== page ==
There were about 300 Latinos—Peruvians, Ecuadorians, Puerto Ricans, Mexicans, etc.—out of about 1200 students at my high school in Provo, Utah in 2006.


There were several speakers at the assembly. They talked to us about going to college, being proud of where we come from and encouraged us to dream big and go for those big dreams. There was also a DJ who tried to get everyone pumped by flashing names of different Latin American countries across a large projector screen on stage. For each country that appeared on the screen, excitement and cheering would come from the students in the audience who represent that country. One by one, each country got its glory. El Salvador, Ecuador, Peru, Argentina, Paraguay, Costa Rica, Puerto Rico. But where was Mexico? Then suddenly, when it seemed all the countries had been recognized, in big, bold, red, white and green letters across the screen appeared “MEXICO,” and—as cliché as it may be—the crowd went wild. Well, the Mexicans at least, which was the majority in the auditorium.


It dawned on me then, just how much of a presence Mexicans have in the U.S.


A record 33.7 million Latinos of Mexican origin resided in the U.S. in 2012, according to an analysis of Census Bureau data by the Pew Research Center. Mexicans accounted for nearly two-thirds (64 percent) of the U.S. Latino population in 2012 and 11 percent of the entire U.S. population. Mexican immigration has played a key role in making Mexicans the single largest country of origin group among the nation’s 40 million immigrants. Today, approximately 11.4 million Mexican immigrants live in the U.S., according to the Pew Hispanic Center.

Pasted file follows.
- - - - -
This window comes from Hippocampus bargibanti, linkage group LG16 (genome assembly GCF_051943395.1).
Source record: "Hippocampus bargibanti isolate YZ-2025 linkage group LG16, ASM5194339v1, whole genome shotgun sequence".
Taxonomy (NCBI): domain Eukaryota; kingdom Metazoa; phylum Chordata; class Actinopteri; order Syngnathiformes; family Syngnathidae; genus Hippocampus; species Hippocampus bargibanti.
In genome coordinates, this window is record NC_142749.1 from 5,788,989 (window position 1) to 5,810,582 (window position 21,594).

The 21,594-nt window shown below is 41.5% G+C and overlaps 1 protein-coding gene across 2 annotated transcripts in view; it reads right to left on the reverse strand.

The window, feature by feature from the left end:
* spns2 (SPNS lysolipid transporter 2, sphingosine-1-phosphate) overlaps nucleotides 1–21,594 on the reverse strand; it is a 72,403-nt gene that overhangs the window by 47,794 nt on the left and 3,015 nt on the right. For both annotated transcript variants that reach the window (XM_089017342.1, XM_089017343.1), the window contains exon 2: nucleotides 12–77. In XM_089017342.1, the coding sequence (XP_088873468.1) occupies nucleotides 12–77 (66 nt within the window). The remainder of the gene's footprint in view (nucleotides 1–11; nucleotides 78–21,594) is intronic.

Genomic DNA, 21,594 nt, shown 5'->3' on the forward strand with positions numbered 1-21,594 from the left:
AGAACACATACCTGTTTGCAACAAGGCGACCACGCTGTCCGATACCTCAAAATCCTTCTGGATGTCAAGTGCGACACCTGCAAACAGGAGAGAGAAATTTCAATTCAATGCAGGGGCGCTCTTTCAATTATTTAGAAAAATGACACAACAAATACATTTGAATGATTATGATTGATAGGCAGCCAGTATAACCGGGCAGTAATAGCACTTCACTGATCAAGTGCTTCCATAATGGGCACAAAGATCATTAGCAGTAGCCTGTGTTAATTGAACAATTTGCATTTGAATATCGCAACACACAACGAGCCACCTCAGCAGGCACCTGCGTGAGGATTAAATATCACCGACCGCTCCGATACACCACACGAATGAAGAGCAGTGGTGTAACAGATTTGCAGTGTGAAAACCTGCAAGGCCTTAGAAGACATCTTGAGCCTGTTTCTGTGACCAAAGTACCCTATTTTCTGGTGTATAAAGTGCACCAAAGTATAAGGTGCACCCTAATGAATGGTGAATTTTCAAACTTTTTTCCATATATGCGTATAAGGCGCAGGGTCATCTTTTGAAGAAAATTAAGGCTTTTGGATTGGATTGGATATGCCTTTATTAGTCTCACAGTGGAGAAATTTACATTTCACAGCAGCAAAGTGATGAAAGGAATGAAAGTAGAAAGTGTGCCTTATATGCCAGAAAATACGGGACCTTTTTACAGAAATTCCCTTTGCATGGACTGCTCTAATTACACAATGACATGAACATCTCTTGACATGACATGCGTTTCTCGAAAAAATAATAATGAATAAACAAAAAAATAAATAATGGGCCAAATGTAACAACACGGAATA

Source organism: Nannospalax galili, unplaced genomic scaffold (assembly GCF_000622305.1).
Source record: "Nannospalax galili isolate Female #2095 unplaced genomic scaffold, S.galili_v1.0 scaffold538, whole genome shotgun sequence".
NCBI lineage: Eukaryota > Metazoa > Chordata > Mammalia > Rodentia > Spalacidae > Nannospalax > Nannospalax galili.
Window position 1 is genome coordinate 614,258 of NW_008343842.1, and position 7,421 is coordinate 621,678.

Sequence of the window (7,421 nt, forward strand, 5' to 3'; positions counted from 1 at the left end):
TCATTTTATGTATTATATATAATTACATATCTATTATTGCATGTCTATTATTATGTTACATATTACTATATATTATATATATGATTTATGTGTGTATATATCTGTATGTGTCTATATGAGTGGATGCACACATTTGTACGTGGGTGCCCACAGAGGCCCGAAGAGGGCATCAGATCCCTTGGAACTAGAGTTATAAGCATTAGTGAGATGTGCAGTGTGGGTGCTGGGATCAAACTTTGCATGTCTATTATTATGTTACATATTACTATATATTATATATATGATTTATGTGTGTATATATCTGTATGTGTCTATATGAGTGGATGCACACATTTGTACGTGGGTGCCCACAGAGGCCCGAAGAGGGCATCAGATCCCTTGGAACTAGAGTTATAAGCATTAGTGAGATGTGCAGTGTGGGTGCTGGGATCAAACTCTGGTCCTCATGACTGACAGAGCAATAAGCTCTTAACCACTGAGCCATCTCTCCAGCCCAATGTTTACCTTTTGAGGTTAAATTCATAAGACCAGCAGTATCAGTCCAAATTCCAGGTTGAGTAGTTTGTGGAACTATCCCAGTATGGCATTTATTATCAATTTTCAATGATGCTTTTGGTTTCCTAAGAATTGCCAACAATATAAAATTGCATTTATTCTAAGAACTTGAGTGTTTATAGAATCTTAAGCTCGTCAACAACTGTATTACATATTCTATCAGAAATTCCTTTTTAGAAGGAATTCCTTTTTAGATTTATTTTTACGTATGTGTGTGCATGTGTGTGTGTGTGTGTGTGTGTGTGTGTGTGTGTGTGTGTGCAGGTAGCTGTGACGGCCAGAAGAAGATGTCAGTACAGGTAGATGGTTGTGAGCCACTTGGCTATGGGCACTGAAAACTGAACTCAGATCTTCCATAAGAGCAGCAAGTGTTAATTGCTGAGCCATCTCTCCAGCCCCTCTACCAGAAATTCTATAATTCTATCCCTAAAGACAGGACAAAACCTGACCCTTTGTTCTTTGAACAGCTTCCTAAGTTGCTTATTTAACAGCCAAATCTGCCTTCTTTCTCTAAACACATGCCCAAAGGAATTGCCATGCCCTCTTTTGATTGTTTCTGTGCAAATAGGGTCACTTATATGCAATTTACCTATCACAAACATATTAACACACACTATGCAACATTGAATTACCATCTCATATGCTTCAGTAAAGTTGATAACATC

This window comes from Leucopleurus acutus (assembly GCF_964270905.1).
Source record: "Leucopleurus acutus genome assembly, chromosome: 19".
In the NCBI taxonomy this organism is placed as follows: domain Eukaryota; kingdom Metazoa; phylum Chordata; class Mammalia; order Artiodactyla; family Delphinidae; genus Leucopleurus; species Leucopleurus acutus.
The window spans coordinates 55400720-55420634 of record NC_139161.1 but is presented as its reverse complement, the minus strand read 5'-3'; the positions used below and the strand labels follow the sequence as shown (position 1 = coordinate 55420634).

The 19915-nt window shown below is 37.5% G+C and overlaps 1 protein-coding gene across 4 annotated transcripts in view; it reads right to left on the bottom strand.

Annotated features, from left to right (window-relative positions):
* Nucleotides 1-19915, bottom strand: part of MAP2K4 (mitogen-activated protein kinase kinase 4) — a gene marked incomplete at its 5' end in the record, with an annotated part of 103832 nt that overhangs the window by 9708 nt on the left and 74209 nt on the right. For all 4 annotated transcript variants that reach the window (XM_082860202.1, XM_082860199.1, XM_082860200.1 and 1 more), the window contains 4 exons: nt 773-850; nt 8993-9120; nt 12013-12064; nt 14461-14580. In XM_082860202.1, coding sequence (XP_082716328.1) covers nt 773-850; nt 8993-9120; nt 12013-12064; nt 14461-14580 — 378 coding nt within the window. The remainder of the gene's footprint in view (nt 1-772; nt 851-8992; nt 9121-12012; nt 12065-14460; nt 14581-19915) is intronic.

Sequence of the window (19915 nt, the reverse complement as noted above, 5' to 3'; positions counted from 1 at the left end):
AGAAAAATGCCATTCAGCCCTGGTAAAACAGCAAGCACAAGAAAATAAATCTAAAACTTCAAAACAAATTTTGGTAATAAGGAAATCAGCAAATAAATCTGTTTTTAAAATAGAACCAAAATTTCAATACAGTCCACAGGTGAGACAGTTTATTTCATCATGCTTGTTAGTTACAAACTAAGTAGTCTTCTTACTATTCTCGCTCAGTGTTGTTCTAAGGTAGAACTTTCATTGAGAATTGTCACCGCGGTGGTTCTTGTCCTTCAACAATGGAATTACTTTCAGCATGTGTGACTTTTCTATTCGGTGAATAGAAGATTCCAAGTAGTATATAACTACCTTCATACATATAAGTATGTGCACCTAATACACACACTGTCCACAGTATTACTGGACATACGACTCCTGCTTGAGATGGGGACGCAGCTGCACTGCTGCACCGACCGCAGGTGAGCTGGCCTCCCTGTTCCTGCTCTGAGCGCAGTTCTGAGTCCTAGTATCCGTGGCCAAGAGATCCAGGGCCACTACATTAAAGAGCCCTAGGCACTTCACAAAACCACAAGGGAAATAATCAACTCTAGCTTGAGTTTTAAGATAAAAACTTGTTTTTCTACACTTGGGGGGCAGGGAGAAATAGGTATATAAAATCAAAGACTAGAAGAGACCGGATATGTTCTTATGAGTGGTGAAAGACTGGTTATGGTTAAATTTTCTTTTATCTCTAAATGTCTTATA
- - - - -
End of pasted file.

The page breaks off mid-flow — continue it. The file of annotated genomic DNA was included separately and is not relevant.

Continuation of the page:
While Mexicans in the U.S. are spread out among many different cities and states, over one-quarter of all Mexican immigrants lived in three major metropolitan areas in 2011: greater Los Angeles, Dallas and Chicago, according to


There were about 684,000 Mexican immigrants in Chicago accounted for in 2011, according to Many of them reside in Pilsen and Little Village, and most of them have a story to tell.


From the cafes they’ve opened and kept alive, to food cart sales in the winter, to the families they’ve raised, to the decisions they made about living in a city filled with gang violence not different from the violence in their home countries, Chicago’s Mexicans hold a piece of history waiting to be told.

It’s more than an assignment…

I’ve lost count to the number of times I’ve heard the statement I dread so much:

“You don’t look Mexican.”

Well, “what does a Mexican look like?” I’ve asked in return. How does a Mexican act? What does a Mexican believe?

Ever since I can remember, I’ve plagued myself with these questions attempting to understand my culture so I can explain it and share it with those who truly know nothing about one of America’s next-door neighbors.

But just as well, growing up as a Chicana (a 2nd generation Mexican raised in the U.S.), I saw just how closed-minded a lot of Mexicans could be. So, in my attempt to educate Americans about the Mexican culture in Chicago, I hope to teach Mexicans—immigrants especially—about the American culture as well.


Tijuana, Baja Calif., Mexico. 2012.

The thing that interests me the most about this region is that it’s right next door.  It’s right next door yet so many people don’t bother to learn anything about it or even remotely understand it. I want to change that. There are people who love the Mexican culture and want to learn all about it; they might read anything I write. But it’s those who never really gave the culture a second thought that are going to drive me to tell a really good story.

Because of the well-known segregation in Chicago, it’s obvious where the Mexican communities are. The Pilsen/Little Village area stood out to me the moment I stepped on its’ streets. The “Bienvenidos a Little Village” sign at the port of entry that greets people on 26th Street in Little Village was only the beginning to my trip down Mexico lane.  The smell of fresh baked pan dulce (pastries), made-from-scratch tortillas and corn on the cob confirms this is, indeed, the Mexico of the Midwest.